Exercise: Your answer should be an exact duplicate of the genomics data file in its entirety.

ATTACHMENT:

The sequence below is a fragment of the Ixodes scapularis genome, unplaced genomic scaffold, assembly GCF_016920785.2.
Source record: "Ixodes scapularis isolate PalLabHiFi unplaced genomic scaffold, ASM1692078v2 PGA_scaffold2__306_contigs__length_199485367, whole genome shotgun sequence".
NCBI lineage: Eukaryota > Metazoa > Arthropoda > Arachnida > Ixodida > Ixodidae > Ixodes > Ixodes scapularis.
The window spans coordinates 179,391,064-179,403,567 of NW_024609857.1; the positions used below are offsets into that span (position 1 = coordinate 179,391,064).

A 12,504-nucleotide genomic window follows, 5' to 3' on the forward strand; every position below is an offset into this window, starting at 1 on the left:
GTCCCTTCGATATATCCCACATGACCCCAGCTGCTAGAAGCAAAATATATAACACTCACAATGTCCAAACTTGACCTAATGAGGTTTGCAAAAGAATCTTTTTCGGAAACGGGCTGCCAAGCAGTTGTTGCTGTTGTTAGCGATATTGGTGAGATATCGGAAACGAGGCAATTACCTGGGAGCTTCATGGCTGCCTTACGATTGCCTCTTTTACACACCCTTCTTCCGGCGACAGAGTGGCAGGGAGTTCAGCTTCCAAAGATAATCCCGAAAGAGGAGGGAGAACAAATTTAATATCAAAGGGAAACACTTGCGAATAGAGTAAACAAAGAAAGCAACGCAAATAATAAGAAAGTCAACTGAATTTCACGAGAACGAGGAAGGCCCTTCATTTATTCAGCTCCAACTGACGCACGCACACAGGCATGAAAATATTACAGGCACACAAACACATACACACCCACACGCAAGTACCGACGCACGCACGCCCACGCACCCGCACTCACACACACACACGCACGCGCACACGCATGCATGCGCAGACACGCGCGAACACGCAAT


The sequence below is a fragment of the Ixodes scapularis genome, unplaced genomic scaffold, assembly GCF_016920785.2.
Source record: "Ixodes scapularis isolate PalLabHiFi unplaced genomic scaffold, ASM1692078v2 PGA_scaffold2__306_contigs__length_199485367, whole genome shotgun sequence".
NCBI lineage: Eukaryota > Metazoa > Arthropoda > Arachnida > Ixodida > Ixodidae > Ixodes > Ixodes scapularis.
The window spans coordinates 179,391,064-179,403,567 of NW_024609857.1; the positions used below are offsets into that span (position 1 = coordinate 179,391,064).

A 12,504-nucleotide genomic window follows, 5' to 3' on the forward strand; every position below is an offset into this window, starting at 1 on the left:
GTCCCTTCGATATATCCCACATGACCCCAGCTGCTAGAAGCAAAATATATAACACTCACAATGTCCAAACTTGACCTAATGAGGTTTGCAAAAGAATCTTTTTCGGAAACGGGCTGCCAAGCAGTTGTTGCTGTTGTTAGCGATATTGGTGAGATATCGGAAACGAGGCAATTACCTGGGAGCTTCATGGCTGCCTTACGATTGCCTCTTTTACACACCCTTCTTCCGGCGACAGAGTGGCAGGGAGTTCAGCTTCCAAAGATAATCCCGAAAGAGGAGGGAGAACAAATTTAATATCAAAGGGAAACACTTGCGAATAGAGTAAACAAAGAAAGCAACGCAAATAATAAGAAAGTCAACTGAATTTCACGAGAACGAGGAAGGCCCTTCATTTATTCAGCTCCAACTGACGCACGCACACAGGCATGAAAATATTACAGGCACACAAACACATACACACCCACACGCAAGTACCGACGCACGCACGCCCACGCACCCGCACTCACACACACACACGCACGCGCACACGCATGCATGCGCAGACACGCGCGAACACGCAAT